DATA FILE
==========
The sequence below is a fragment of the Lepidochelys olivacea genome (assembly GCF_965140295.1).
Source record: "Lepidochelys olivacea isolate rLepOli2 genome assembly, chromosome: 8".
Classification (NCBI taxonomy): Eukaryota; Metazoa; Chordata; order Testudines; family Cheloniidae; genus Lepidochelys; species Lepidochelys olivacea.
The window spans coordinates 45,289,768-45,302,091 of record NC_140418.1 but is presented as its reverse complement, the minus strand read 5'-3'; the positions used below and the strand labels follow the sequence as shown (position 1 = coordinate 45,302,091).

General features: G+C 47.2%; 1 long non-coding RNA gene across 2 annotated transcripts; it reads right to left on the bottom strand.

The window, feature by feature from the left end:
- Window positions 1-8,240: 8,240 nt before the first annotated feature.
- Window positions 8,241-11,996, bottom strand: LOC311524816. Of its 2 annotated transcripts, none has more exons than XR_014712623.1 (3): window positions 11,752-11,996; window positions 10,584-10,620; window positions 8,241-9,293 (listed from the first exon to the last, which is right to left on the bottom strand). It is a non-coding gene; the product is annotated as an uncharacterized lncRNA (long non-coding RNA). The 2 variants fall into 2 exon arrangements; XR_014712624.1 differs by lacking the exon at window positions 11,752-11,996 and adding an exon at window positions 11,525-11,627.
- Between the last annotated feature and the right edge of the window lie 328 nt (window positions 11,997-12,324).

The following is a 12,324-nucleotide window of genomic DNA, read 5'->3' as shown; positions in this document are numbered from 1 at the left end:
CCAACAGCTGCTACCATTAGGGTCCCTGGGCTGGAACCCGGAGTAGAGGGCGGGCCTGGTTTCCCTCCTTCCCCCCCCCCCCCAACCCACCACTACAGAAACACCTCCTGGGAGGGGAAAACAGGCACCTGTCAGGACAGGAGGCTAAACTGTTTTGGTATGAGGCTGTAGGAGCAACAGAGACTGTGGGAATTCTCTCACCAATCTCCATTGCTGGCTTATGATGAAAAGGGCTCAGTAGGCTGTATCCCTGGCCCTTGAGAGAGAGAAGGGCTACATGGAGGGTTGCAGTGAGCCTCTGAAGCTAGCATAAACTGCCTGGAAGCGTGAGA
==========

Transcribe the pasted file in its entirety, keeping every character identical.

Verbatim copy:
The sequence below is a fragment of the Lepidochelys olivacea genome (assembly GCF_965140295.1).
Source record: "Lepidochelys olivacea isolate rLepOli2 genome assembly, chromosome: 8".
Classification (NCBI taxonomy): Eukaryota; Metazoa; Chordata; order Testudines; family Cheloniidae; genus Lepidochelys; species Lepidochelys olivacea.
The window spans coordinates 45,289,768-45,302,091 of record NC_140418.1 but is presented as its reverse complement, the minus strand read 5'-3'; the positions used below and the strand labels follow the sequence as shown (position 1 = coordinate 45,302,091).

General features: G+C 47.2%; 1 long non-coding RNA gene across 2 annotated transcripts; it reads right to left on the bottom strand.

The window, feature by feature from the left end:
- Window positions 1-8,240: 8,240 nt before the first annotated feature.
- Window positions 8,241-11,996, bottom strand: LOC311524816. Of its 2 annotated transcripts, none has more exons than XR_014712623.1 (3): window positions 11,752-11,996; window positions 10,584-10,620; window positions 8,241-9,293 (listed from the first exon to the last, which is right to left on the bottom strand). It is a non-coding gene; the product is annotated as an uncharacterized lncRNA (long non-coding RNA). The 2 variants fall into 2 exon arrangements; XR_014712624.1 differs by lacking the exon at window positions 11,752-11,996 and adding an exon at window positions 11,525-11,627.
- Between the last annotated feature and the right edge of the window lie 328 nt (window positions 11,997-12,324).

The following is a 12,324-nucleotide window of genomic DNA, read 5'->3' as shown; positions in this document are numbered from 1 at the left end:
CCAACAGCTGCTACCATTAGGGTCCCTGGGCTGGAACCCGGAGTAGAGGGCGGGCCTGGTTTCCCTCCTTCCCCCCCCCCCCCAACCCACCACTACAGAAACACCTCCTGGGAGGGGAAAACAGGCACCTGTCAGGACAGGAGGCTAAACTGTTTTGGTATGAGGCTGTAGGAGCAACAGAGACTGTGGGAATTCTCTCACCAATCTCCATTGCTGGCTTATGATGAAAAGGGCTCAGTAGGCTGTATCCCTGGCCCTTGAGAGAGAGAAGGGCTACATGGAGGGTTGCAGTGAGCCTCTGAAGCTAGCATAAACTGCCTGGAAGCGTGAGA